From reading the Foreward to Collins’ collection of short stories by Elizabeth Alexander, I learnt that Collins was also one of the leading black women to break into film directing at a time when it was difficult for women to get into, let alone black women. This may explain how well she can set a scene and evoke images in her writing. A lot of the time it felt like I was watching snippets of films.
‘They will be so drunk when they get home that they will collide together on the floor and everything will blur. Then thin secrets will trickle out, about how once he was surprised by life, deeply surprised, when his golden skin turned black and called forth contempt, when the laughter in his eyes died.
[…] Only once do you know that kind of man, they say. Only once. But she would know them all her life. One after the other they would turn out to be that kind of man’.
In her short story collection, Collins not only scours relationships between black and white bohemians living in New York with a critical, unflinching eye, but she also makes observations about the relationship between black women and black men. After reading Audre Lorde’s powerful collection of speeches and essays, Sister Outsider, I can’t help but reflect on Collins’ writing through what I have learnt from Lorde about the double impact of racism and sexism on black women. Not only do they face racism on a day-to-day basis but they also experience sexism from outside and within their own communities. So many of the women in Collins’ stories had/have to simultaneously bear the emotional brunt of the impact of racism on the men in their lives as well as racism directed at themselves and they also had/have to deal with latent and overt sexism from men in general. As a result, the majority of the protagonists in Whatever Happened to Interracial Love? are tired. Tired and broken in spirit. From the protagonist in ‘Only Once’ who recounts meeting and falling in love with a man whose experiences of racism in a white America have crushed him, to the aunt in ‘Uncle’ whose eyes were ‘the washed-out eyes of a woman who has put up with too much’, Collins is acutely aware of the extra layers of prejudice and struggle that black women faced – and still do face – in America.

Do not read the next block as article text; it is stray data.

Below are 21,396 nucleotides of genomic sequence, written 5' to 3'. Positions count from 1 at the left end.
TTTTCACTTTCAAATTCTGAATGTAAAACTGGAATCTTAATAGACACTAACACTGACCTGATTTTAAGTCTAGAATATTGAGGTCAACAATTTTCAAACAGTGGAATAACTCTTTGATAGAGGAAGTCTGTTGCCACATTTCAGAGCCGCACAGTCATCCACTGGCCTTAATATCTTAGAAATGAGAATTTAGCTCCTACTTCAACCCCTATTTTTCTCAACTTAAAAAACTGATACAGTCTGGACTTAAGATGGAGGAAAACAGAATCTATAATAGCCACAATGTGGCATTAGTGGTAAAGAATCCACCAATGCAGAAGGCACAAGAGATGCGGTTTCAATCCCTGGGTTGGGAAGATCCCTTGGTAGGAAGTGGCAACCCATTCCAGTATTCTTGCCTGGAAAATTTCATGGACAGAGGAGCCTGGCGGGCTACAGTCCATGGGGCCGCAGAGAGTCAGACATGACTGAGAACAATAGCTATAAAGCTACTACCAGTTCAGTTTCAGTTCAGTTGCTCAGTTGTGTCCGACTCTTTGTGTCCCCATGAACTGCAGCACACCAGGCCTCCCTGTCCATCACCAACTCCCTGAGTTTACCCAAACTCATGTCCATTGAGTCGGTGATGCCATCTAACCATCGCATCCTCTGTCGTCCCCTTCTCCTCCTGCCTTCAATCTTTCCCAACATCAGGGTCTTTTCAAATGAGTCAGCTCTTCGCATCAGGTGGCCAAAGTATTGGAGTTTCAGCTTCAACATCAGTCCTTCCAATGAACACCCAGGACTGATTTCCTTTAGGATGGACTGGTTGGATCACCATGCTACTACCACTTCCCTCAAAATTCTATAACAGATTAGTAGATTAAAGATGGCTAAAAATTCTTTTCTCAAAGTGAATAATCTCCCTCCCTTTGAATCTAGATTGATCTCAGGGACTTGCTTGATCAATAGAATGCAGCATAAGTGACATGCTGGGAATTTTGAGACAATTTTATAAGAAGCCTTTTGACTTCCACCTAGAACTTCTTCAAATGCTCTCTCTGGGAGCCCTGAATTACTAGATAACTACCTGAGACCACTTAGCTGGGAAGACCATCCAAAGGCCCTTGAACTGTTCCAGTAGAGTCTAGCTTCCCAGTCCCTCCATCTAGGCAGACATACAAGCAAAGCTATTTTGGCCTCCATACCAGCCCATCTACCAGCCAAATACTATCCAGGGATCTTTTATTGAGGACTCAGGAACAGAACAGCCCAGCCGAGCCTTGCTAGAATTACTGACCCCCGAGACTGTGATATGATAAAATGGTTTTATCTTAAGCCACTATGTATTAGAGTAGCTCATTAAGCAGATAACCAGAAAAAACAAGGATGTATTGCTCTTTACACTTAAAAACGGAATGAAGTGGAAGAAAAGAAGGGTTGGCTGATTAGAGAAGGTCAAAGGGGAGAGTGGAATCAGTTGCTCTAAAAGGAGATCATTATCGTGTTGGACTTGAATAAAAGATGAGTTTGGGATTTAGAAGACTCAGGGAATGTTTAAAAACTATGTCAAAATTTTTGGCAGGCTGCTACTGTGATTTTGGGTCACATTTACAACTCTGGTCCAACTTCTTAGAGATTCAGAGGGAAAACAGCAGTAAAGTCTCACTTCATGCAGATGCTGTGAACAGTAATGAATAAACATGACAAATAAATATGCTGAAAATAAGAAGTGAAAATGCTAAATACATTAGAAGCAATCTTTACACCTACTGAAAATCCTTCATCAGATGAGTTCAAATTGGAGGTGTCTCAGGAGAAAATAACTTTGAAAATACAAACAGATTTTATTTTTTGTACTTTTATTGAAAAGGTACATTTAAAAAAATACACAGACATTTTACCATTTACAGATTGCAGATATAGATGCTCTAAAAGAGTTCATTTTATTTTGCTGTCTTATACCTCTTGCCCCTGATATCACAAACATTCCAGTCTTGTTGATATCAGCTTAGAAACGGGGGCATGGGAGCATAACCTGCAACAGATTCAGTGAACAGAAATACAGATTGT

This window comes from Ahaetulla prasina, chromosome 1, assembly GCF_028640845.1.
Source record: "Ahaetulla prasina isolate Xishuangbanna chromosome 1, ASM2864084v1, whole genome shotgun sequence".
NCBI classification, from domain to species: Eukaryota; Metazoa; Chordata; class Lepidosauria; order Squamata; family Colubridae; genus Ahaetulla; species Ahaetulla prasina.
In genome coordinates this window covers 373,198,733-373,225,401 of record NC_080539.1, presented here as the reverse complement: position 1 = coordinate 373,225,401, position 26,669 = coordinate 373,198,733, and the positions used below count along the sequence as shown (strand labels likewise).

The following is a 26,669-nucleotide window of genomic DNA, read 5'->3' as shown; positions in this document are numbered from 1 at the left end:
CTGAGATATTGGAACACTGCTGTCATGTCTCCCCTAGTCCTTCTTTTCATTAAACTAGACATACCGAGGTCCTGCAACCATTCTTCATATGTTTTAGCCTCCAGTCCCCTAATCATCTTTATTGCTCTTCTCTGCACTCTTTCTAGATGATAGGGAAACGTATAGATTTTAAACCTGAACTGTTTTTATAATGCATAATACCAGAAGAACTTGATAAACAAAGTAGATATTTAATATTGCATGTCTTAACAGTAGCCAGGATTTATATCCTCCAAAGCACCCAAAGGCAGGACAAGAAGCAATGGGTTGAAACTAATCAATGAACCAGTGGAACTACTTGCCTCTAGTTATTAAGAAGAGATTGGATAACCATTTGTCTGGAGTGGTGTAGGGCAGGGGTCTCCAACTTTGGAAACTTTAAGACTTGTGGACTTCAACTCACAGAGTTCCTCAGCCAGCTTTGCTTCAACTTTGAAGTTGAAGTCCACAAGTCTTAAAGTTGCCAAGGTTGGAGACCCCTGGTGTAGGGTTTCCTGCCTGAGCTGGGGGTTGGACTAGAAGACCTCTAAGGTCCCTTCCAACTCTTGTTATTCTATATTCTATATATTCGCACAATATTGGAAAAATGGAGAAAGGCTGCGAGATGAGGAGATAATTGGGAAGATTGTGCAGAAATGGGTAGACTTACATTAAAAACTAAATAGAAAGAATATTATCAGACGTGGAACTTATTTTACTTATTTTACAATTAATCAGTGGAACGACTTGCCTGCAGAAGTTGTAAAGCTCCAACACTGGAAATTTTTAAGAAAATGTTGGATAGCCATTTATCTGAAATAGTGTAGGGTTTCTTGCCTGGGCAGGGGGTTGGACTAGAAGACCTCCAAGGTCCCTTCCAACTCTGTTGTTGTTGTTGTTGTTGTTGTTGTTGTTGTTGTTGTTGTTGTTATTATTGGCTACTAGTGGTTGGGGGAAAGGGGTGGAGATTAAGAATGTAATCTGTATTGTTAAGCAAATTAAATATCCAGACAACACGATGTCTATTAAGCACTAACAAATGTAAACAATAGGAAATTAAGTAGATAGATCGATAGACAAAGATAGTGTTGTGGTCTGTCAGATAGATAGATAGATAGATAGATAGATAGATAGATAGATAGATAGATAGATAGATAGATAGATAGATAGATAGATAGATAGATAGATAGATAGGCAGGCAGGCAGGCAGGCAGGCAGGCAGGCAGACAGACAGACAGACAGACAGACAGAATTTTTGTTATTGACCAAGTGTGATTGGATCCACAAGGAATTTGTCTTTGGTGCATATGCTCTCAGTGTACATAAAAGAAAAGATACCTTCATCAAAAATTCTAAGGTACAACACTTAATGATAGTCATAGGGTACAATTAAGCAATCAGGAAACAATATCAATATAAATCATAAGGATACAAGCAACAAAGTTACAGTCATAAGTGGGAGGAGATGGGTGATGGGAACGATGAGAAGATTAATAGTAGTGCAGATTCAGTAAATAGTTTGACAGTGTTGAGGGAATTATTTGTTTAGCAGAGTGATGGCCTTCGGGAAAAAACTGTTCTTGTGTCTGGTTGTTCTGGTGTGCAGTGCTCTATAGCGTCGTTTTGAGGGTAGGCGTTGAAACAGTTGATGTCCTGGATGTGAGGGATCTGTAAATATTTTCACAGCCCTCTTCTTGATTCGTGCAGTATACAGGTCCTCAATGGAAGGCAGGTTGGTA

‘His letters made me tired. I wanted no news, no information, no pictures. I wanted the connection to slip. Sever itself. Cease to pull and tug at me in a vague, empty way’.
I could go on and on about Collins’ writing but I will stop now just to say that it is a shame she was taken away from the world so young. As Elizabeth Alexander states in the Foreword to this collection, ‘Her voice is so bracing and her eye so clear that I long anew, now that we have found her as a literary voice, for more of how she would have looked at the world: unsparingly but not cynically, analytically, humourously – a black brilliant woman intellectual in a New York state of mind’.